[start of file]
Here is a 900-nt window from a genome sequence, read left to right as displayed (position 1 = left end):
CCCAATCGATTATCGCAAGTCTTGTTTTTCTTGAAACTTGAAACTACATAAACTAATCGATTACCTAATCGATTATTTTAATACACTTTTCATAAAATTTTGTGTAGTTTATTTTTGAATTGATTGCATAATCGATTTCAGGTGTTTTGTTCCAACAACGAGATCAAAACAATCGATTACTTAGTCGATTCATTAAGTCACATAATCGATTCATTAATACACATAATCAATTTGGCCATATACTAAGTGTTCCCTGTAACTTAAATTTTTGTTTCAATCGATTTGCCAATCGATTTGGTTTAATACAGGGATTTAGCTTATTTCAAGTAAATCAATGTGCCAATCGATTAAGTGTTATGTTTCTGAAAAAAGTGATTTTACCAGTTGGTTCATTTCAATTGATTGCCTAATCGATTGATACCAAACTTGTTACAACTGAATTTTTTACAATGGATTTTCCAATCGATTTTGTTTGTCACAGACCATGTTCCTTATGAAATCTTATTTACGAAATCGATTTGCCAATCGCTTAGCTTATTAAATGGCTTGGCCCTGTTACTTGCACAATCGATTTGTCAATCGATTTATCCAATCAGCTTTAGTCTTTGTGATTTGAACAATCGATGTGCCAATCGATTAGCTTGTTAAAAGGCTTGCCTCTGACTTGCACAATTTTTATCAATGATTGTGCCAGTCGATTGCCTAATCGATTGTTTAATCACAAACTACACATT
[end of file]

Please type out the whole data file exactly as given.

Here is a 900-nt window from a genome sequence, read left to right as displayed (position 1 = left end):
CCCAATCGATTATCGCAAGTCTTGTTTTTCTTGAAACTTGAAACTACATAAACTAATCGATTACCTAATCGATTATTTTAATACACTTTTCATAAAATTTTGTGTAGTTTATTTTTGAATTGATTGCATAATCGATTTCAGGTGTTTTGTTCCAACAACGAGATCAAAACAATCGATTACTTAGTCGATTCATTAAGTCACATAATCGATTCATTAATACACATAATCAATTTGGCCATATACTAAGTGTTCCCTGTAACTTAAATTTTTGTTTCAATCGATTTGCCAATCGATTTGGTTTAATACAGGGATTTAGCTTATTTCAAGTAAATCAATGTGCCAATCGATTAAGTGTTATGTTTCTGAAAAAAGTGATTTTACCAGTTGGTTCATTTCAATTGATTGCCTAATCGATTGATACCAAACTTGTTACAACTGAATTTTTTACAATGGATTTTCCAATCGATTTTGTTTGTCACAGACCATGTTCCTTATGAAATCTTATTTACGAAATCGATTTGCCAATCGCTTAGCTTATTAAATGGCTTGGCCCTGTTACTTGCACAATCGATTTGTCAATCGATTTATCCAATCAGCTTTAGTCTTTGTGATTTGAACAATCGATGTGCCAATCGATTAGCTTGTTAAAAGGCTTGCCTCTGACTTGCACAATTTTTATCAATGATTGTGCCAGTCGATTGCCTAATCGATTGTTTAATCACAAACTACACATT